Sent: Thu, January 14, 2010 7:17:07 AM
Subject: Lovely Bangalore
We arrived in Bangalore about 2:00 this morning. Spent a couple of hours driving around in a taxi, trying to find our guest house. It was worth the hassle–we’re in a really sweet place called the Ashley Inn. Beautiful rooms, very clean and pukka, wi fi, hot showers, fan/AC, TV, nice garden. Sita Jamieson arrived about 6 a.m., minus her friend who was supposed to hook up with her in London. We’re hoping she makes it in tonight, but she was coming through Newark, so there’s no telling what the weather conditions are there.
We had a short period of discomfort, when we arrived in Frankfurt and had to exit the plane onto the runway in 20 degree temperatures. Of course, we were dressed for the tropics. That’s about the only uncomfortable part of the trip, so we can’t complain at all.
Meanwhile, we’re here until tomorrow night, when we take an overnight train to Mangalore. From there we’ll be picked up and driven to Anandashram. We’ll stay in touch as possible. It’s in the 80s here–very comfortable and relaxed as usual.
We’ll be thinking of you…
Uma and Shivaya
We left SFO one week ago today.
We had two days in Bangalore in a sweet hotel, very modern and comfortable. Made a good landing spot and easier transition than our last trip. But the city is overwhelming and exhausting, and we were glad to catch the train out.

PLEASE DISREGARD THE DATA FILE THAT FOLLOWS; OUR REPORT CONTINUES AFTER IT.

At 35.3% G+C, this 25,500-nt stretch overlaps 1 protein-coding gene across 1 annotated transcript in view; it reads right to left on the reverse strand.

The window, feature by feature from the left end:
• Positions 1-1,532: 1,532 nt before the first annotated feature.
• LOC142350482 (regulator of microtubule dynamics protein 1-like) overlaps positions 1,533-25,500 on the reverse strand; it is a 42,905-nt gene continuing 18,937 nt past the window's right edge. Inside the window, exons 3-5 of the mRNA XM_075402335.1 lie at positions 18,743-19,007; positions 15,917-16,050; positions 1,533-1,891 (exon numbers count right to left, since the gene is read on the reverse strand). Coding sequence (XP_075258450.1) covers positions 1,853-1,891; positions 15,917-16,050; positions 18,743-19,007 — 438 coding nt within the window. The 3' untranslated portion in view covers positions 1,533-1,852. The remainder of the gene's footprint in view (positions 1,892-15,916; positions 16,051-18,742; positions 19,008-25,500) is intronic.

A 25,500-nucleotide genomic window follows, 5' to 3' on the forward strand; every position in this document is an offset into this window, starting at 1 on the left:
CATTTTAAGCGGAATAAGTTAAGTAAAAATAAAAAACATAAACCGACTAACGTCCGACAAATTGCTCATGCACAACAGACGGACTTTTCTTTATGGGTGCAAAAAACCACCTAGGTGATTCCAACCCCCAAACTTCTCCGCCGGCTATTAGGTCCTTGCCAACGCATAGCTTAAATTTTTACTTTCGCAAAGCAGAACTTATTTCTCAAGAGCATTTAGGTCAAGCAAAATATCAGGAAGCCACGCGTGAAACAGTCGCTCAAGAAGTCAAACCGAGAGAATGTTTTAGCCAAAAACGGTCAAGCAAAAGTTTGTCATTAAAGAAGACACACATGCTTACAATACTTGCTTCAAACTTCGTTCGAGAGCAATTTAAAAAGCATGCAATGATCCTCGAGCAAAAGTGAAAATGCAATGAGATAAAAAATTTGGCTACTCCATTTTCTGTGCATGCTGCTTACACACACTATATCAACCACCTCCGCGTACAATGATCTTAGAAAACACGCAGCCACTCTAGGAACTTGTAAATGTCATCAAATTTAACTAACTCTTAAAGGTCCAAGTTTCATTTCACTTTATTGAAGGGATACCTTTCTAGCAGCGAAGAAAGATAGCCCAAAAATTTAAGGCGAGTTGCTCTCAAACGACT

We were accompanied here by two ladies, friends from the states. They flew separately into Bangalore and we all met up at the Ashley Inn. After a couple of days to regenerate, we all boarded the train together.
We had a seamless trip, AC sleeper car from Bangalore in central Karnataka, to Mangalore, on the west coast. After a short wait a driver appeared to take us to Anandashram, about two hours south and just over the border into Kerala state.
The road to Kerala proved to be much more congested with vehicles than when we traveled it before. Two years ago it was a lovely drive down the coast, through little jungly villages, across beautiful palm-lined rivers, and finally opening onto sparkling ocean views.
There is so much traffic now, and the roads are full of potholes. Many budding towns with accompanying hustle and bustle line the way from Mangalore to Kanhangad, our final destination and home of Anandashram.
Two other (male) friends joined us at the ashram the next day.
The main practice at Anandashram is chanting the mantra “Om Sri Ram Jai Ram Jai Jai Ram.” The ashram was established in the 1930s, and the mantra has been chanted all day, every day, since the founder, Papa Ramdas, passed away in the 60s. There is a “menu” of daily events posted in all sleeping quarters, and you are free to choose which ones you want to participate in. Most of them turn out to include the chanting of this mantra, or “Ram Nam,” as they call it, in one form or another!